Salt substitute

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Salt substitutes are edible products designed to taste similar to table salt, which is mostly sodium chloride. They usually contain mostly potassium chloride, which when consumed increases potassium intake. Because excess potassium intake can cause potentially fatal hyperkalemia, it is advisable to check with one's physician and pharmacist before using salt substitutes based primarily on potassium chloride. This is generally not a problem because the RDA of potassium is higher than that for sodium, yet a typical person consumes less potassium than sodium in a given day.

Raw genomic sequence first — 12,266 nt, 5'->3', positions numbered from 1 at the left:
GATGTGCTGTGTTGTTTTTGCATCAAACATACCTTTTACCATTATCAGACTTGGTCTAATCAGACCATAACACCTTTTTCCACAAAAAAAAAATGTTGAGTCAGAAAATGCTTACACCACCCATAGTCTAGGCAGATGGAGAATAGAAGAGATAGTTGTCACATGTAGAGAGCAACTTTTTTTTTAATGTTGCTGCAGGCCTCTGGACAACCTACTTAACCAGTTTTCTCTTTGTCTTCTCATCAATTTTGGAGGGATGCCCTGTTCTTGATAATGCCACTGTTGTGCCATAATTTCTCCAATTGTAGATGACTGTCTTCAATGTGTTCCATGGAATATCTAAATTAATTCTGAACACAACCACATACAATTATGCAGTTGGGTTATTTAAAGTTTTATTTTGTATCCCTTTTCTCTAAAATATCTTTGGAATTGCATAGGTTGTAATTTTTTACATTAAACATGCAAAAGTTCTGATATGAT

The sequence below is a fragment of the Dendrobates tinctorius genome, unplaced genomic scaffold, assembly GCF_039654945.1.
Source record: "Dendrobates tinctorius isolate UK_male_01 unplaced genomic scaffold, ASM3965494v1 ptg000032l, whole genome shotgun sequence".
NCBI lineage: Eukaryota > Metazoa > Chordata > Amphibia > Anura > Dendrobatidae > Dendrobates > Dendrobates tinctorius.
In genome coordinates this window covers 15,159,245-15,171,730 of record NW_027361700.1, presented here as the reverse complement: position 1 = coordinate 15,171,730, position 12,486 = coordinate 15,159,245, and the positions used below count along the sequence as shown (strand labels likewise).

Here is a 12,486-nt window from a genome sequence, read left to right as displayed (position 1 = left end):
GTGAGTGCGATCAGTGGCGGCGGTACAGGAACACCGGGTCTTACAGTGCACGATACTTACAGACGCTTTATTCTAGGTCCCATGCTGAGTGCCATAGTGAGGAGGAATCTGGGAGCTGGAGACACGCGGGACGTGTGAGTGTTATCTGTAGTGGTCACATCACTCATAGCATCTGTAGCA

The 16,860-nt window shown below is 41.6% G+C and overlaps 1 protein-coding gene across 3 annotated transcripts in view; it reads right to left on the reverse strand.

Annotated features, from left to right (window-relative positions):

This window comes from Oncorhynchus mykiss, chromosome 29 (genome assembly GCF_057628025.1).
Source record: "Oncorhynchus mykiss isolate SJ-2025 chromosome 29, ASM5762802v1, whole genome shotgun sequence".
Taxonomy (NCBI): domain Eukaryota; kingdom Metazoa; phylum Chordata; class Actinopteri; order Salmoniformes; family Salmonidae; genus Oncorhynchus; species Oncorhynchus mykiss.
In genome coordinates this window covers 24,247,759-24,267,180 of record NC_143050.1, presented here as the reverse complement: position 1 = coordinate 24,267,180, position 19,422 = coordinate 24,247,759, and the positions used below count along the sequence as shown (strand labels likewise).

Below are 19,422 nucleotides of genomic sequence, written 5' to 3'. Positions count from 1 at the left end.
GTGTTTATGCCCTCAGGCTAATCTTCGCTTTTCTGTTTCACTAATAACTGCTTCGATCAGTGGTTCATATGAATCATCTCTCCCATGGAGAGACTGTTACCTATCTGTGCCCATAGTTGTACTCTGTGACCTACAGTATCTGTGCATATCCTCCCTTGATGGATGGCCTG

Various diseases and medications may decrease the body's excretion of potassium, thereby increasing the risk of hyperkalemia. If you have kidney failure, heart failure or diabetes, you should not use a low salt variety without medical advice. A manufacturer, LoSalt, has issued an advisory statement.[1] that people taking the following prescription drugs should not use a salt substitute: Amiloride, Triamterene, Dytac, Spironolactone, Aldactone, Eplerenone, and Inspra.

See also

References

  1. LoSalt Advisory Statement (PDF)

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